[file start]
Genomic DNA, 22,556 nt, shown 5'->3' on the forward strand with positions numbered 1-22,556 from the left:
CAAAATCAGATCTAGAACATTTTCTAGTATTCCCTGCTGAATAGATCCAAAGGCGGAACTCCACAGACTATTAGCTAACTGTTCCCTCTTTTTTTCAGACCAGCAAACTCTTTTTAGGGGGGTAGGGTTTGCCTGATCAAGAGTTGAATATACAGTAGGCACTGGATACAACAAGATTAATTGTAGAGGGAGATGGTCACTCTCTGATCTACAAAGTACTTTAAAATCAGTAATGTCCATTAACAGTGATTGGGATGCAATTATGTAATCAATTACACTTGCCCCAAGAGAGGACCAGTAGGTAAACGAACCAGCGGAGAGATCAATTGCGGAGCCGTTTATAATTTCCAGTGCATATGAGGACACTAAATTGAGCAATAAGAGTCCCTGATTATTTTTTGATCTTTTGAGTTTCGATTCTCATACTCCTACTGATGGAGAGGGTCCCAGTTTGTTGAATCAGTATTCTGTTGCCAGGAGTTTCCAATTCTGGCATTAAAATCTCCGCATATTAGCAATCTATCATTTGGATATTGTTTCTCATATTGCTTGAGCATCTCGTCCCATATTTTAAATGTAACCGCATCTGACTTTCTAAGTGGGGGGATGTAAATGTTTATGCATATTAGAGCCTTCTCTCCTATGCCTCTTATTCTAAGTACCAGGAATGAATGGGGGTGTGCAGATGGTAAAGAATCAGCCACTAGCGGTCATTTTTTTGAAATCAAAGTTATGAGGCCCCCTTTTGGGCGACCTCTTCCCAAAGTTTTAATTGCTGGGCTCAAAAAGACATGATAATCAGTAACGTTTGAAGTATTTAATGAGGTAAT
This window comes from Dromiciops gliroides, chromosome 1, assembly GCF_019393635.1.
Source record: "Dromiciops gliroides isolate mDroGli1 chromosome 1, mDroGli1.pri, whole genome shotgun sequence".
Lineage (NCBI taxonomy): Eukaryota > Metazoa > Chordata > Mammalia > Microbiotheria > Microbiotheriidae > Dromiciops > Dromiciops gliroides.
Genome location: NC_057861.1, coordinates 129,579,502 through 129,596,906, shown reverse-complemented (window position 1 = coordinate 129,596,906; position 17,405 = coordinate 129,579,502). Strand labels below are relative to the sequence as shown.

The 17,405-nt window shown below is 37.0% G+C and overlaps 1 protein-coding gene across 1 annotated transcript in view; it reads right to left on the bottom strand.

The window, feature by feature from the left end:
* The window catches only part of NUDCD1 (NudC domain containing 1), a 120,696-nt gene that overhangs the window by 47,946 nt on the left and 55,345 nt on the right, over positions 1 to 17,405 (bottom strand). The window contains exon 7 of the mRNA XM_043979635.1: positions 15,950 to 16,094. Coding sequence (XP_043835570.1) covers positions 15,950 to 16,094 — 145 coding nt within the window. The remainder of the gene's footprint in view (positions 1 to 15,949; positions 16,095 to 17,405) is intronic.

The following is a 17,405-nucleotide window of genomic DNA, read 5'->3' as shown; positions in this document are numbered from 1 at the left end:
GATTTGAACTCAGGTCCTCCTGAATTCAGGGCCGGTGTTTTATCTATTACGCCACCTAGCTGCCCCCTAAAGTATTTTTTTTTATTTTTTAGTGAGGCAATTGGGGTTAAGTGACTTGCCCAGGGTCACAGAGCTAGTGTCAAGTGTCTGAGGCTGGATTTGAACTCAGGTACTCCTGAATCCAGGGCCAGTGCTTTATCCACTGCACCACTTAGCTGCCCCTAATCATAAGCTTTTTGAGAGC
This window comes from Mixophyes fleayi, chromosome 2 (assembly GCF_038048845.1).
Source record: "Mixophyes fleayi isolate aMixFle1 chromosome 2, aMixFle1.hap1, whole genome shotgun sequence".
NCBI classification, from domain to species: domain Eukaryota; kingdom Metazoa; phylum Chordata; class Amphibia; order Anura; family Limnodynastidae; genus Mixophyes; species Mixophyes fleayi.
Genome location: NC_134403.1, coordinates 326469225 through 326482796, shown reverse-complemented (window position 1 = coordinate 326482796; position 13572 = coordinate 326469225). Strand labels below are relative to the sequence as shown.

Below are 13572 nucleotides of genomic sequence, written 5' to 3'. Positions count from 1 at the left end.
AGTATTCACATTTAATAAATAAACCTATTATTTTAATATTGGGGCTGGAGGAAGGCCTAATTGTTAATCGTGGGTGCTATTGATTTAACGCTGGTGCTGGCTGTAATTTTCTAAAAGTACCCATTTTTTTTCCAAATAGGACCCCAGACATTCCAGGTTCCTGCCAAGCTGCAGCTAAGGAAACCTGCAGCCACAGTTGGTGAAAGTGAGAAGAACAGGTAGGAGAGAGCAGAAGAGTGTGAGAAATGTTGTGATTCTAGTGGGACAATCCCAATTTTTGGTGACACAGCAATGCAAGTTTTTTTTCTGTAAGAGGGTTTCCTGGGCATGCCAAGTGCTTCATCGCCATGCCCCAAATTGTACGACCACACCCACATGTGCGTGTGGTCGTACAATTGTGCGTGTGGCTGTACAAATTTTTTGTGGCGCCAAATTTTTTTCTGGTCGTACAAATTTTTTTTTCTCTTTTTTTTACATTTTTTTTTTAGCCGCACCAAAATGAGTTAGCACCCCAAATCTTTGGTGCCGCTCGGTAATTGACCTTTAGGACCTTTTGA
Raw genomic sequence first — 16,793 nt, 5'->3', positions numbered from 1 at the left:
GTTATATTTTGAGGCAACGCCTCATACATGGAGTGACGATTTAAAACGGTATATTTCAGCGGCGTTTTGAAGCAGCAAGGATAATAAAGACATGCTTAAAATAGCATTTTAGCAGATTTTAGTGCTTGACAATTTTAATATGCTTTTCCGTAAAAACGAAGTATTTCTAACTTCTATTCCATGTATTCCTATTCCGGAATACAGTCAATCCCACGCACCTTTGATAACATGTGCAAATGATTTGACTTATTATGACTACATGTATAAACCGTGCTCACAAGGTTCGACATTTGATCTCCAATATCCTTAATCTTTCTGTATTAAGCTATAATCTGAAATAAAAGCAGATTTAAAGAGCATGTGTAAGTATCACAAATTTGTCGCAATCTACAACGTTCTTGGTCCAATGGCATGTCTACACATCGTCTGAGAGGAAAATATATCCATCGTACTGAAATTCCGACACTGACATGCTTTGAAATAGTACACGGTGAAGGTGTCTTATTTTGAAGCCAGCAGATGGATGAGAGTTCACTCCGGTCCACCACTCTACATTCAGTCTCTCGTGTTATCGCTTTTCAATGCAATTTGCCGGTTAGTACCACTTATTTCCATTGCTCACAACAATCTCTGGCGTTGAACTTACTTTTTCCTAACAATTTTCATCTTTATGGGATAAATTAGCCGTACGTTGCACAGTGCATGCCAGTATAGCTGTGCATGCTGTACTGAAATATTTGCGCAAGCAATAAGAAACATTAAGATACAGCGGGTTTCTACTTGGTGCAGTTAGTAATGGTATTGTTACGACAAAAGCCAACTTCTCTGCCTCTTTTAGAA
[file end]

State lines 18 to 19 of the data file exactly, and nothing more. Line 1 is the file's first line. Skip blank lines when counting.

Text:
Raw genomic sequence first — 16,793 nt, 5'->3', positions numbered from 1 at the left:
GTTATATTTTGAGGCAACGCCTCATACATGGAGTGACGATTTAAAACGGTATATTTCAGCGGCGTTTTGAAGCAGCAAGGATAATAAAGACATGCTTAAAATAGCATTTTAGCAGATTTTAGTGCTTGACAATTTTAATATGCTTTTCCGTAAAAACGAAGTATTTCTAACTTCTATTCCATGTATTCCTATTCCGGAATACAGTCAATCCCACGCACCTTTGATAACATGTGCAAATGATTTGACTTATTATGACTACATGTATAAACCGTGCTCACAAGGTTCGACATTTGATCTCCAATATCCTTAATCTTTCTGTATTAAGCTATAATCTGAAATAAAAGCAGATTTAAAGAGCATGTGTAAGTATCACAAATTTGTCGCAATCTACAACGTTCTTGGTCCAATGGCATGTCTACACATCGTCTGAGAGGAAAATATATCCATCGTACTGAAATTCCGACACTGACATGCTTTGAAATAGTACACGGTGAAGGTGTCTTATTTTGAAGCCAGCAGATGGATGAGAGTTCACTCCGGTCCACCACTCTACATTCAGTCTCTCGTGTTATCGCTTTTCAATGCAATTTGCCGGTTAGTACCACTTATTTCCATTGCTCACAACAATCTCTGGCGTTGAACTTACTTTTTCCTAACAATTTTCATCTTTATGGGATAAATTAGCCGTACGTTGCACAGTGCATGCCAGTATAGCTGTGCATGCTGTACTGAAATATTTGCGCAAGCAATAAGAAACATTAAGATACAGCGGGTTTCTACTTGGTGCAGTTAGTAATGGTATTGTTACGACAAAAGCCAACTTCTCTGCCTCTTTTAGAA